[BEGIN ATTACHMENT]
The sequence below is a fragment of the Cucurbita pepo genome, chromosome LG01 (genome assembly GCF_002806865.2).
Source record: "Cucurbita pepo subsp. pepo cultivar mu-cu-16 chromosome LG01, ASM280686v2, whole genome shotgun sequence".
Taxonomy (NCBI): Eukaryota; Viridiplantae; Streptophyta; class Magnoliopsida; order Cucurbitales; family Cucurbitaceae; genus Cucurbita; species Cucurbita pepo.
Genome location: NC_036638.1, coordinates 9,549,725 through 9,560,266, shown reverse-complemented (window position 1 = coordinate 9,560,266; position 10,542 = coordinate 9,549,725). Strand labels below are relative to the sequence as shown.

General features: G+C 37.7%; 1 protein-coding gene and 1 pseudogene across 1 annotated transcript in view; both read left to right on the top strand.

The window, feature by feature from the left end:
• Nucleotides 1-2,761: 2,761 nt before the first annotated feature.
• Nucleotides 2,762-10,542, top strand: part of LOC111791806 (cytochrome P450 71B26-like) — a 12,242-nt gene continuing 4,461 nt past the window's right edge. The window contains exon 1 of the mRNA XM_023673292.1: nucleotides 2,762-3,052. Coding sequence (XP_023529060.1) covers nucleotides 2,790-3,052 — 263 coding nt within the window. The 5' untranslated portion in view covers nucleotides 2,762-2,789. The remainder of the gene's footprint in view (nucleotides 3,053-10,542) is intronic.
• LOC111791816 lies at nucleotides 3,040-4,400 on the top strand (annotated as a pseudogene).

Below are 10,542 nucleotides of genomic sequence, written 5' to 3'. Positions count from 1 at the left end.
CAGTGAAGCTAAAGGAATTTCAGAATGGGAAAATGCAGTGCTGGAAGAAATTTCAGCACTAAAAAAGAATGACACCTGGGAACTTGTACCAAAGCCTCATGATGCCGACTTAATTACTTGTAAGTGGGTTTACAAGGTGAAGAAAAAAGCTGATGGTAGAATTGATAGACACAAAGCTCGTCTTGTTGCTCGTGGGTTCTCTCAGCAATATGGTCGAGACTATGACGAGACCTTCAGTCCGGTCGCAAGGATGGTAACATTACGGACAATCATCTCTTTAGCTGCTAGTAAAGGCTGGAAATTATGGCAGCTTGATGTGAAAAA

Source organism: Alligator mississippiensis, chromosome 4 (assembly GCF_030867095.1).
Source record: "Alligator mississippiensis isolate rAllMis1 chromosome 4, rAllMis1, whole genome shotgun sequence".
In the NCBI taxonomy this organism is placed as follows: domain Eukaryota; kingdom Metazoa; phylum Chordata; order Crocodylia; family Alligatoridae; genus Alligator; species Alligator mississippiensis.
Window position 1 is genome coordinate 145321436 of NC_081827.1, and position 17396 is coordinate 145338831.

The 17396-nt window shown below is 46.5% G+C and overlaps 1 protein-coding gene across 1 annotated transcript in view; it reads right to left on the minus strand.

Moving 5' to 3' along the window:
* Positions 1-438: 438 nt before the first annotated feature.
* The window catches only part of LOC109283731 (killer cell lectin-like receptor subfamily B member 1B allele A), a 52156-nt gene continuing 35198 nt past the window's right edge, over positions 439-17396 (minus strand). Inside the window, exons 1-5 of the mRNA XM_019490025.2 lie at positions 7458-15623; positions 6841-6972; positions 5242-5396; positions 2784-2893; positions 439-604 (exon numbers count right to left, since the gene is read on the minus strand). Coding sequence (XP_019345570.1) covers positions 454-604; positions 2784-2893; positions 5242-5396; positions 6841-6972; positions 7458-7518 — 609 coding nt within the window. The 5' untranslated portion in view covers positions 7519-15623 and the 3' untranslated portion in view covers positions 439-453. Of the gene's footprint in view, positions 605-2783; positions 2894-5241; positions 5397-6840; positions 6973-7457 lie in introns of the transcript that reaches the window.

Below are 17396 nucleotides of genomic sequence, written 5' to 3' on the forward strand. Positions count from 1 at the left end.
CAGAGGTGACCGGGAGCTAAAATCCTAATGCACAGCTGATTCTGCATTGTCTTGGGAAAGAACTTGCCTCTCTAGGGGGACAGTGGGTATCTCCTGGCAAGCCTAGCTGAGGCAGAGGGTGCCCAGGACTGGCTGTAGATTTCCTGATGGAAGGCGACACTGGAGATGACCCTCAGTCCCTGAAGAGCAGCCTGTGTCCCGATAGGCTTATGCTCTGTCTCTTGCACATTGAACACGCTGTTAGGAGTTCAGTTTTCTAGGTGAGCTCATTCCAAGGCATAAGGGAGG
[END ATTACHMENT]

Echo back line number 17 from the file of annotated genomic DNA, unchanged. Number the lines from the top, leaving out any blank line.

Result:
Moving 5' to 3' along the window: